Traditional Chinese Medicine was apparently used in over60,000 patients with coronavirus in China. It was also given to healthcareworkers to support their defenses while they worked the hospital front lines. Asmany of you know, acupuncture supports immune function and specific points areindicated for prevention and treatment of respiratory illnesses. Treatments arefocused on supporting the wei qi and dispelling toxic heat and pathogens,according to the stage the patient is in. For the new coronavirus, the mostappropriate and safe application are specific point combinations used with moxaand or cupping for prevention and recovery phases. In China, patients who were hospitalized weregiven strong herbal infusions in addition to western medications. Here in theUS, some of these herbs are now completely unavailable and our culture does notallow for such complementary services in hospital settings.
What Can We Do to Arm Ourselves in the Prevention Phase?
Other than the CDC guidelines, here are a few helpful ideas:
Diet: Do not underestimate the power of food! Indulgingin rich foods and alcohol can be comforting during isolation- but considermoderating this with healthy meals that pack a punch with fresh vegetables andfruits, whole grains, lean protein and healthy fats. Think of foods that containvitamin C and zinc (red meat, pumpkin seeds, ginger for instance) as well asanti-inflammatory properties (cold water fish, turmeric). Refined sugar andwhite flour are not the best choices, as they promote inflammation.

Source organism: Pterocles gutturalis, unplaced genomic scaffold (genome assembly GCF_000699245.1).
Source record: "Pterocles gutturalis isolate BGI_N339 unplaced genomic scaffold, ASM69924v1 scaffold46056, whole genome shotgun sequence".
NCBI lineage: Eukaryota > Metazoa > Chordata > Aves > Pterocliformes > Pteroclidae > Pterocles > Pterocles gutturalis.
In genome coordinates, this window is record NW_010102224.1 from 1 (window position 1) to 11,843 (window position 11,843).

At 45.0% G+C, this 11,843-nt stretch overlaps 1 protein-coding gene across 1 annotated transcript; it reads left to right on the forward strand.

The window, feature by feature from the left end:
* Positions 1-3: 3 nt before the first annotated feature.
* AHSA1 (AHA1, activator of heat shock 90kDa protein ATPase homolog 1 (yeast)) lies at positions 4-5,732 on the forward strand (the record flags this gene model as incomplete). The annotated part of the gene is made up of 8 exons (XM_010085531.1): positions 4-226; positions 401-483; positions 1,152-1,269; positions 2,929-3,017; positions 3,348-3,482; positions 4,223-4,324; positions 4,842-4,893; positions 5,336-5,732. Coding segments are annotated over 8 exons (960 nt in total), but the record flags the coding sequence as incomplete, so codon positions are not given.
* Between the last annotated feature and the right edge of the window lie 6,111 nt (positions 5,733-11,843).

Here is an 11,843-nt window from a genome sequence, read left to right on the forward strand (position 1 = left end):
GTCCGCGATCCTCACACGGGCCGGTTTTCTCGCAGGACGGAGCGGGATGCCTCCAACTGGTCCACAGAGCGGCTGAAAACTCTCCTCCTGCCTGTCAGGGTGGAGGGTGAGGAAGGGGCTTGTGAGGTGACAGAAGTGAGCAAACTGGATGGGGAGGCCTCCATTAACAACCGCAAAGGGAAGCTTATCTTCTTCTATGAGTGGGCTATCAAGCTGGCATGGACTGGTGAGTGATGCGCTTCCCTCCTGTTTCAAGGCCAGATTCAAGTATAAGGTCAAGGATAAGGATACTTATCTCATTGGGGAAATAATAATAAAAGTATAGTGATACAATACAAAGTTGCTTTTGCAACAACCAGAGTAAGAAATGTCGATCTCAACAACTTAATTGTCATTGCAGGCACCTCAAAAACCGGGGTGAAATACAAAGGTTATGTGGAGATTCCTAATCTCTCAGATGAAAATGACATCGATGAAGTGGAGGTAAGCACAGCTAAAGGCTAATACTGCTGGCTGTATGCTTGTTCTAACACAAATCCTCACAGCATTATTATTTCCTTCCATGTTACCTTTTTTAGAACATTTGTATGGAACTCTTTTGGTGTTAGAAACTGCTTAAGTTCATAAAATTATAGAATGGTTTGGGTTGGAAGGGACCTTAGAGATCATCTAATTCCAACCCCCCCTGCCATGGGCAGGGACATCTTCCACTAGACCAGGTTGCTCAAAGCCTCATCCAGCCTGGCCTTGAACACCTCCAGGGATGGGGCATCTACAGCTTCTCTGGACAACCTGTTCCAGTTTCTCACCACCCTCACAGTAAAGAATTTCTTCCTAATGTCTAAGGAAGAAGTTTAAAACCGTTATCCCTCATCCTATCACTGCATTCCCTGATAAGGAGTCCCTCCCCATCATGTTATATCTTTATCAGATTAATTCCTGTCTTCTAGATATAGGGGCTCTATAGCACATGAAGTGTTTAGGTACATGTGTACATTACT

The lungs dislike dryness, and they are soft and spongy intexture when healthy. So, keep drinking fluids and staying hydrated. Immuneboosting teas like peppermint, eucalyptus, turmeric and ginger are great forthe lungs and inflammation.
Supplements and Herbs: There is no cure or official treatmentfor the coronavirus and there are no supplements or herbs sanctioned to preventit. I am not a believer in excessive supplementation, but vitamin D and anyother remedial vitamins should be continued (like magnesium or osteoporosistherapies, etc). There are Chinese herbal remedies that tonify immunity andthese require prescription if you qualify- please ask me if interested.
Exercise: moderate exercise is great for immunehealth. Excessive exercise is not. Brisk walking, jogging outdoors, exercisevideos at home, yoga classes online, etc., are helpful for body and mind, so dothem regularly. It reduces stress, moves qi and blood.
Emotional/mental health: I am concerned with thenumber of people who feel lonely, anxious and depressed at the present time. Itis important to keep perspective and stay positive, and I understand howchallenging this is. Here are some suggestions if you haven’t tried them yet:
-schedule regular calls with friends, family and neighborsto check in and to connect. This is good for all. Every person needs contact!
-face time with loved ones- seeing people’s faces in realtime enhances the experience of connectedness.
-get outside every day, rain or shine. Go to a park, explorea new neighborhood. Get out there and move, and breath fresh air!
-write down one thing every day that you are sincerely gratefulfor. This will help keep perspective
-do something daily that brings you a deep sense of joy- whetherit’s a hobby or a bubble bath, or whatever- do what brings you satisfaction. Itwill counter negative feelings.
-meditation: creating space for yourself to be in a momentof silence- it brings awareness in everyday life, with everyday challenges,even now.